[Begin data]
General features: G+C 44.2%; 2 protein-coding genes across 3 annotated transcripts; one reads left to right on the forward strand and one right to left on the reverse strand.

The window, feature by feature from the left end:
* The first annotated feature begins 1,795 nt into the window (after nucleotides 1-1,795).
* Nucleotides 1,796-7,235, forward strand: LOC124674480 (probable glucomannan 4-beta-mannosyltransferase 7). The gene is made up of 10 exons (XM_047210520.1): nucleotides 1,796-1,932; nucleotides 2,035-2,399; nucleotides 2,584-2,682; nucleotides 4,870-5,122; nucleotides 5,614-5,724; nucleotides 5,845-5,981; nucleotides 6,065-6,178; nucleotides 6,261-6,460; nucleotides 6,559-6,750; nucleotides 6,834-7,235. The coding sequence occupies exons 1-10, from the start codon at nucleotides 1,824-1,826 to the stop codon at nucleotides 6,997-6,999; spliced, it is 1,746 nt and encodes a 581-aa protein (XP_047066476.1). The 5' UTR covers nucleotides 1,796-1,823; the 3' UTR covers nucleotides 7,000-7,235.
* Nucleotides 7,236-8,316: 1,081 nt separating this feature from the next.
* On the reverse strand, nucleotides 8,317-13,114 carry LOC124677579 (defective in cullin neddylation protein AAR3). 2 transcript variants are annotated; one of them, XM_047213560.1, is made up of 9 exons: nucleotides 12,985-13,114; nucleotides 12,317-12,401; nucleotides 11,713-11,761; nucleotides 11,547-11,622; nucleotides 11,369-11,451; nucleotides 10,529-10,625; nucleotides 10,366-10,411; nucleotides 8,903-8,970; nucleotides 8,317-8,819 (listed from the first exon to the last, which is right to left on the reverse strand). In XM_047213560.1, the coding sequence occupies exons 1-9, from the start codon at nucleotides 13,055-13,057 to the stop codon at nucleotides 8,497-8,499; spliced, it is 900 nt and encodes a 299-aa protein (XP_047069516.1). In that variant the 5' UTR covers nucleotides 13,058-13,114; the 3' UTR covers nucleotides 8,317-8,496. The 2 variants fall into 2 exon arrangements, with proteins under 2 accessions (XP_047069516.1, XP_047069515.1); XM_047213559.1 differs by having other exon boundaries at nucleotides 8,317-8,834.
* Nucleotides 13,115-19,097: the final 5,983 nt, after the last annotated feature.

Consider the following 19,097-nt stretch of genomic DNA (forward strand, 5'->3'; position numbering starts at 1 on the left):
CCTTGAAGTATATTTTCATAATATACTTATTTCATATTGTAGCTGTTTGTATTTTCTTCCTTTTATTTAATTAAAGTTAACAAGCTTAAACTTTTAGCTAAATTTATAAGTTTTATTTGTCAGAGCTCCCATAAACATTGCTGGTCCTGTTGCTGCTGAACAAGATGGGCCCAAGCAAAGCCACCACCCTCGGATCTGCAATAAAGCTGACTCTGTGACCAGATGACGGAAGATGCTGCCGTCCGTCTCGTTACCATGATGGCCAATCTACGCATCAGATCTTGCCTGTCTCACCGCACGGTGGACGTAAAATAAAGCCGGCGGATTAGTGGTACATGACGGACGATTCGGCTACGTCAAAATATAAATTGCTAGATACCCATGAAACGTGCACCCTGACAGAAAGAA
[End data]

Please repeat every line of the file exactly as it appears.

General features: G+C 44.2%; 2 protein-coding genes across 3 annotated transcripts; one reads left to right on the forward strand and one right to left on the reverse strand.

The window, feature by feature from the left end:
* The first annotated feature begins 1,795 nt into the window (after nucleotides 1-1,795).
* Nucleotides 1,796-7,235, forward strand: LOC124674480 (probable glucomannan 4-beta-mannosyltransferase 7). The gene is made up of 10 exons (XM_047210520.1): nucleotides 1,796-1,932; nucleotides 2,035-2,399; nucleotides 2,584-2,682; nucleotides 4,870-5,122; nucleotides 5,614-5,724; nucleotides 5,845-5,981; nucleotides 6,065-6,178; nucleotides 6,261-6,460; nucleotides 6,559-6,750; nucleotides 6,834-7,235. The coding sequence occupies exons 1-10, from the start codon at nucleotides 1,824-1,826 to the stop codon at nucleotides 6,997-6,999; spliced, it is 1,746 nt and encodes a 581-aa protein (XP_047066476.1). The 5' UTR covers nucleotides 1,796-1,823; the 3' UTR covers nucleotides 7,000-7,235.
* Nucleotides 7,236-8,316: 1,081 nt separating this feature from the next.
* On the reverse strand, nucleotides 8,317-13,114 carry LOC124677579 (defective in cullin neddylation protein AAR3). 2 transcript variants are annotated; one of them, XM_047213560.1, is made up of 9 exons: nucleotides 12,985-13,114; nucleotides 12,317-12,401; nucleotides 11,713-11,761; nucleotides 11,547-11,622; nucleotides 11,369-11,451; nucleotides 10,529-10,625; nucleotides 10,366-10,411; nucleotides 8,903-8,970; nucleotides 8,317-8,819 (listed from the first exon to the last, which is right to left on the reverse strand). In XM_047213560.1, the coding sequence occupies exons 1-9, from the start codon at nucleotides 13,055-13,057 to the stop codon at nucleotides 8,497-8,499; spliced, it is 900 nt and encodes a 299-aa protein (XP_047069516.1). In that variant the 5' UTR covers nucleotides 13,058-13,114; the 3' UTR covers nucleotides 8,317-8,496. The 2 variants fall into 2 exon arrangements, with proteins under 2 accessions (XP_047069516.1, XP_047069515.1); XM_047213559.1 differs by having other exon boundaries at nucleotides 8,317-8,834.
* Nucleotides 13,115-19,097: the final 5,983 nt, after the last annotated feature.

Consider the following 19,097-nt stretch of genomic DNA (forward strand, 5'->3'; position numbering starts at 1 on the left):
CCTTGAAGTATATTTTCATAATATACTTATTTCATATTGTAGCTGTTTGTATTTTCTTCCTTTTATTTAATTAAAGTTAACAAGCTTAAACTTTTAGCTAAATTTATAAGTTTTATTTGTCAGAGCTCCCATAAACATTGCTGGTCCTGTTGCTGCTGAACAAGATGGGCCCAAGCAAAGCCACCACCCTCGGATCTGCAATAAAGCTGACTCTGTGACCAGATGACGGAAGATGCTGCCGTCCGTCTCGTTACCATGATGGCCAATCTACGCATCAGATCTTGCCTGTCTCACCGCACGGTGGACGTAAAATAAAGCCGGCGGATTAGTGGTACATGACGGACGATTCGGCTACGTCAAAATATAAATTGCTAGATACCCATGAAACGTGCACCCTGACAGAAAGAA